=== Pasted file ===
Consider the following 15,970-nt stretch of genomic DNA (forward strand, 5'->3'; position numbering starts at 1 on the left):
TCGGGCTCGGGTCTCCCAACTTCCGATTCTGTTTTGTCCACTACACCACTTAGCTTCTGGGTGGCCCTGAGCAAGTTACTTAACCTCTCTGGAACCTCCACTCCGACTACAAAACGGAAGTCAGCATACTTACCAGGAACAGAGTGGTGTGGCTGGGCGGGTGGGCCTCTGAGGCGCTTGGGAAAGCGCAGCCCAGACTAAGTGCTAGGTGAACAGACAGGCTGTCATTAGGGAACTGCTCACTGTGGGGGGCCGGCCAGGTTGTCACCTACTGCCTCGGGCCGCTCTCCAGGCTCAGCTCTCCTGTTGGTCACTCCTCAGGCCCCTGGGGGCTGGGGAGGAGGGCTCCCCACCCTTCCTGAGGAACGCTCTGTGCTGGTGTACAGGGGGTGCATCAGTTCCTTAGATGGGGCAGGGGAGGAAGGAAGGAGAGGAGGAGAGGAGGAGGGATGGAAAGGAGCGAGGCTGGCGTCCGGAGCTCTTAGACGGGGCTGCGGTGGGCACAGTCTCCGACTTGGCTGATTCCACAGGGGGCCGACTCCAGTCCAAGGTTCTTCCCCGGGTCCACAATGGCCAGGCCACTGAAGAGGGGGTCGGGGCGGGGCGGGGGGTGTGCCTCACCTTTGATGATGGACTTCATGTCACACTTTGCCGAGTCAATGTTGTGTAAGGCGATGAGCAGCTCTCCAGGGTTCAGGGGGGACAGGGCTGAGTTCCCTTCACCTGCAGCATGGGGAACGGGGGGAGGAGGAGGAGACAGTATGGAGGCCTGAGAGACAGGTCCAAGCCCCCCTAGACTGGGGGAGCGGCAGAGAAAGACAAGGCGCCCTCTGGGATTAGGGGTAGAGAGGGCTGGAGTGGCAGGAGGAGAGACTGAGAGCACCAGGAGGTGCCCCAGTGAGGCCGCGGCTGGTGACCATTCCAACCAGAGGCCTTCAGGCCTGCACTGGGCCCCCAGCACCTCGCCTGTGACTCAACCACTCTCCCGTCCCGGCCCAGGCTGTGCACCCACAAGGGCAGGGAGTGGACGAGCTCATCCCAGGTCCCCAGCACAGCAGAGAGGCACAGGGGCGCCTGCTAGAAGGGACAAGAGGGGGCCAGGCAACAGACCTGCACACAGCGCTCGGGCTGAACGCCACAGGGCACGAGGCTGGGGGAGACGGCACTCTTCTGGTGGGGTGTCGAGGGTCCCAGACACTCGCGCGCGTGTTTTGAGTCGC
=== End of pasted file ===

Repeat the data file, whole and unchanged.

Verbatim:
Consider the following 15,970-nt stretch of genomic DNA (forward strand, 5'->3'; position numbering starts at 1 on the left):
TCGGGCTCGGGTCTCCCAACTTCCGATTCTGTTTTGTCCACTACACCACTTAGCTTCTGGGTGGCCCTGAGCAAGTTACTTAACCTCTCTGGAACCTCCACTCCGACTACAAAACGGAAGTCAGCATACTTACCAGGAACAGAGTGGTGTGGCTGGGCGGGTGGGCCTCTGAGGCGCTTGGGAAAGCGCAGCCCAGACTAAGTGCTAGGTGAACAGACAGGCTGTCATTAGGGAACTGCTCACTGTGGGGGGCCGGCCAGGTTGTCACCTACTGCCTCGGGCCGCTCTCCAGGCTCAGCTCTCCTGTTGGTCACTCCTCAGGCCCCTGGGGGCTGGGGAGGAGGGCTCCCCACCCTTCCTGAGGAACGCTCTGTGCTGGTGTACAGGGGGTGCATCAGTTCCTTAGATGGGGCAGGGGAGGAAGGAAGGAGAGGAGGAGAGGAGGAGGGATGGAAAGGAGCGAGGCTGGCGTCCGGAGCTCTTAGACGGGGCTGCGGTGGGCACAGTCTCCGACTTGGCTGATTCCACAGGGGGCCGACTCCAGTCCAAGGTTCTTCCCCGGGTCCACAATGGCCAGGCCACTGAAGAGGGGGTCGGGGCGGGGCGGGGGGTGTGCCTCACCTTTGATGATGGACTTCATGTCACACTTTGCCGAGTCAATGTTGTGTAAGGCGATGAGCAGCTCTCCAGGGTTCAGGGGGGACAGGGCTGAGTTCCCTTCACCTGCAGCATGGGGAACGGGGGGAGGAGGAGGAGACAGTATGGAGGCCTGAGAGACAGGTCCAAGCCCCCCTAGACTGGGGGAGCGGCAGAGAAAGACAAGGCGCCCTCTGGGATTAGGGGTAGAGAGGGCTGGAGTGGCAGGAGGAGAGACTGAGAGCACCAGGAGGTGCCCCAGTGAGGCCGCGGCTGGTGACCATTCCAACCAGAGGCCTTCAGGCCTGCACTGGGCCCCCAGCACCTCGCCTGTGACTCAACCACTCTCCCGTCCCGGCCCAGGCTGTGCACCCACAAGGGCAGGGAGTGGACGAGCTCATCCCAGGTCCCCAGCACAGCAGAGAGGCACAGGGGCGCCTGCTAGAAGGGACAAGAGGGGGCCAGGCAACAGACCTGCACACAGCGCTCGGGCTGAACGCCACAGGGCACGAGGCTGGGGGAGACGGCACTCTTCTGGTGGGGTGTCGAGGGTCCCAGACACTCGCGCGCGTGTTTTGAGTCGC